Her quality of life varied - she was very angry for a good chunk of that year, mainly at herself for smoking for more than 60 years. She had low energy and was in pain off and on. Chemo had a variety of side affects - platinum drugs are often used for this cancer and they cause neuropathy and mess with one's sense of smell and taste and can cause deep bone pain. Nausea was not a big issue though. She did live long enough to have some closure, come to terms with dying and to say goodbyes. Those aren't trivial.

My understanding of that diagnosis is that living more than a year with it is the exception rather than the norm. Her cancer was stage IIB at diagnosis. She died 9 years ago - I don't know that treatment for this has changed much or not.
posted by leslies at 5:14 PM on January 24, 2014 [1 favorite]

I'd recommend you check out the Inspire forum for adenocarcinoma of the lungs; I think there are several forums on Inspire for lung cancer and I follow the forum for ovarian cancer because I have a couple of friends with it and the posts are full of information, as well as compassion and understanding.

No one can tell you what to expect like those who have been there. I wish your friend healing and strength and peace - for yourself, also.
posted by aryma at 6:28 PM on January 24, 2014 [2 favorites]

My mother was diagnosed with stage 4 adenocarcinoma 9 months ago. She is doing OK for the moment, but it's anyone's guess what her quality of life will be in the coming months/years. Her oncologist told her she could expect survival of 6 months to 2 years and left it at that. It's not clear to us what her decline will look like, and I don't think she really wants to ask.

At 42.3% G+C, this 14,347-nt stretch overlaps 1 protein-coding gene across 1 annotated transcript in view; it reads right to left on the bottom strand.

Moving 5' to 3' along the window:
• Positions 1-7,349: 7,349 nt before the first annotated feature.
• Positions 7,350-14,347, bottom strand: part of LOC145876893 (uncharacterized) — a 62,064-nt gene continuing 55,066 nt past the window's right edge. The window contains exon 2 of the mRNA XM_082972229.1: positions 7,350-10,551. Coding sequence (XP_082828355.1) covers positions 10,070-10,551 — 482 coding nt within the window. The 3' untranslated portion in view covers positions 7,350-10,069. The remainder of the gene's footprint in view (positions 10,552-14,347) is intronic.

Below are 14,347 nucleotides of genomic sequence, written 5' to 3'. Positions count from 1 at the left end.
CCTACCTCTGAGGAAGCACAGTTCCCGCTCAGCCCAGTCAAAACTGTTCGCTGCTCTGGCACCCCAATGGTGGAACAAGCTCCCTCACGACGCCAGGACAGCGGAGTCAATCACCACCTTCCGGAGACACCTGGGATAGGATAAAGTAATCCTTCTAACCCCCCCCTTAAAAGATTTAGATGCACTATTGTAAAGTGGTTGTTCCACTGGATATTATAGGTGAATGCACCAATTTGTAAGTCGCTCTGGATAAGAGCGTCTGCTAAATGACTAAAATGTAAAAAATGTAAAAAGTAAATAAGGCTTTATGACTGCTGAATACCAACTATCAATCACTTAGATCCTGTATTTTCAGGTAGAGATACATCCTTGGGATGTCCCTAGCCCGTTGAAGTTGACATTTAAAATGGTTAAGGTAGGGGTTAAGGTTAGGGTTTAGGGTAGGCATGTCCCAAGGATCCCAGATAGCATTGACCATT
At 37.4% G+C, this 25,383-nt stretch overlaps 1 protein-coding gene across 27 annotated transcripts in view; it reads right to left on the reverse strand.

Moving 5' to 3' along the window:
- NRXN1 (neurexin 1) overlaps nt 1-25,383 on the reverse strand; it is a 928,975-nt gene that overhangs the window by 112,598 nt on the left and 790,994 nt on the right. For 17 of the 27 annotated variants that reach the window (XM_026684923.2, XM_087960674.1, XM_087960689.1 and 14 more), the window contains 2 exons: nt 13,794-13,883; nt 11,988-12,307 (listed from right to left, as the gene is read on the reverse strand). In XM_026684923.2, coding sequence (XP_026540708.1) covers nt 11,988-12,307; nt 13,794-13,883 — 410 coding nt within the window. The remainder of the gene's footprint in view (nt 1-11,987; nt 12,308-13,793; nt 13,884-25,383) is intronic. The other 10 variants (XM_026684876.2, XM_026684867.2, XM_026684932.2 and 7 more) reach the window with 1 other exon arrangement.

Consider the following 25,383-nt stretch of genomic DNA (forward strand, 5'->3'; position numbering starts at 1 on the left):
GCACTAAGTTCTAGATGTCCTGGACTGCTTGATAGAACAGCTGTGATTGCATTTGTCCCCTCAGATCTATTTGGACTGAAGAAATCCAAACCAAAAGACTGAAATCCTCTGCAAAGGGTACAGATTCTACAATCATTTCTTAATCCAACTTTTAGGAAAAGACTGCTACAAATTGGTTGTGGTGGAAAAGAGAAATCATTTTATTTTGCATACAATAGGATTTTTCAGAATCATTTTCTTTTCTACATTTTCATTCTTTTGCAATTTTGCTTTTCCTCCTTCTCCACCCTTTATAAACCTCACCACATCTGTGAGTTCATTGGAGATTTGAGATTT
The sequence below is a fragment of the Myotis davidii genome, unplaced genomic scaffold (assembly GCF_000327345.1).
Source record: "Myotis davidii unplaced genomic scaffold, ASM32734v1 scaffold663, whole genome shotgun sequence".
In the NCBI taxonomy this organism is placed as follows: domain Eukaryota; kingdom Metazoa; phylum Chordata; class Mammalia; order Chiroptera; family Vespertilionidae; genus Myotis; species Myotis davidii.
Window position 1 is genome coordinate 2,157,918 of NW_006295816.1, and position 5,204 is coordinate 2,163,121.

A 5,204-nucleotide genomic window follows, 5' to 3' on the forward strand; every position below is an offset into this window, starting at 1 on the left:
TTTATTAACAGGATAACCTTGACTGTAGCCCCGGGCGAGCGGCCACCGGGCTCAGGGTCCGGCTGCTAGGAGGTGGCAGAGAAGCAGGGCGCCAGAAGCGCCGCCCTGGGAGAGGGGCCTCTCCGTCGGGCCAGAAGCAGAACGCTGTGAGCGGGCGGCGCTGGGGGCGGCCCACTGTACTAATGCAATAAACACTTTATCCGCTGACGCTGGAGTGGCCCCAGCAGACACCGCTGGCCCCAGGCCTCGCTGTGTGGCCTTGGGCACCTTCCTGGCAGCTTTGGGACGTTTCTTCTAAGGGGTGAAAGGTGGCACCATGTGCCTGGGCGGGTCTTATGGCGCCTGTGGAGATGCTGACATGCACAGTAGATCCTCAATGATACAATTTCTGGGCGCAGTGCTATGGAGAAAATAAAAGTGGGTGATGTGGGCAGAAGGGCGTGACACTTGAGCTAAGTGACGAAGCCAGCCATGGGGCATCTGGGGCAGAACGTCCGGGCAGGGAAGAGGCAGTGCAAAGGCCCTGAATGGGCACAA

At the moment, at age 75, she is still living a pretty normal life, although she tires easily, takes lots of naps, walks slowly and gets winded easily. She participated for a short time in a clinical trial, but had an allergic reaction and had to quit the trial.

From what I understand about this cancer, experiences and outcomes vary tremendously from one person to the next. If your family member has one of the mutations that can be target-treated, that can mean much better chances of longer survival. My mom did not test positive for any mutations. Her care will be palliative going forward.

A lot depends on the individual's health at the time of diagnosis, where the tumor is and how many, and the kind of treatment available. Metastases are not uncommon with lung cancer, and tumours often appear in the brain or liver. Many people I read about on the cancer forums struggle more with their brain mets than their lung cancer. There can also be a myriad other complications that arise, and which can ultimately kill you before the cancer does. My mom has already had one pulmonary embolism, and has struggled with anemia since the the diagnosis. In addition to Inspire, you can also try the Cancer Forums for more first-hand accounts.
posted by amusebuche at 3:24 AM on January 29, 2014 [1 favorite]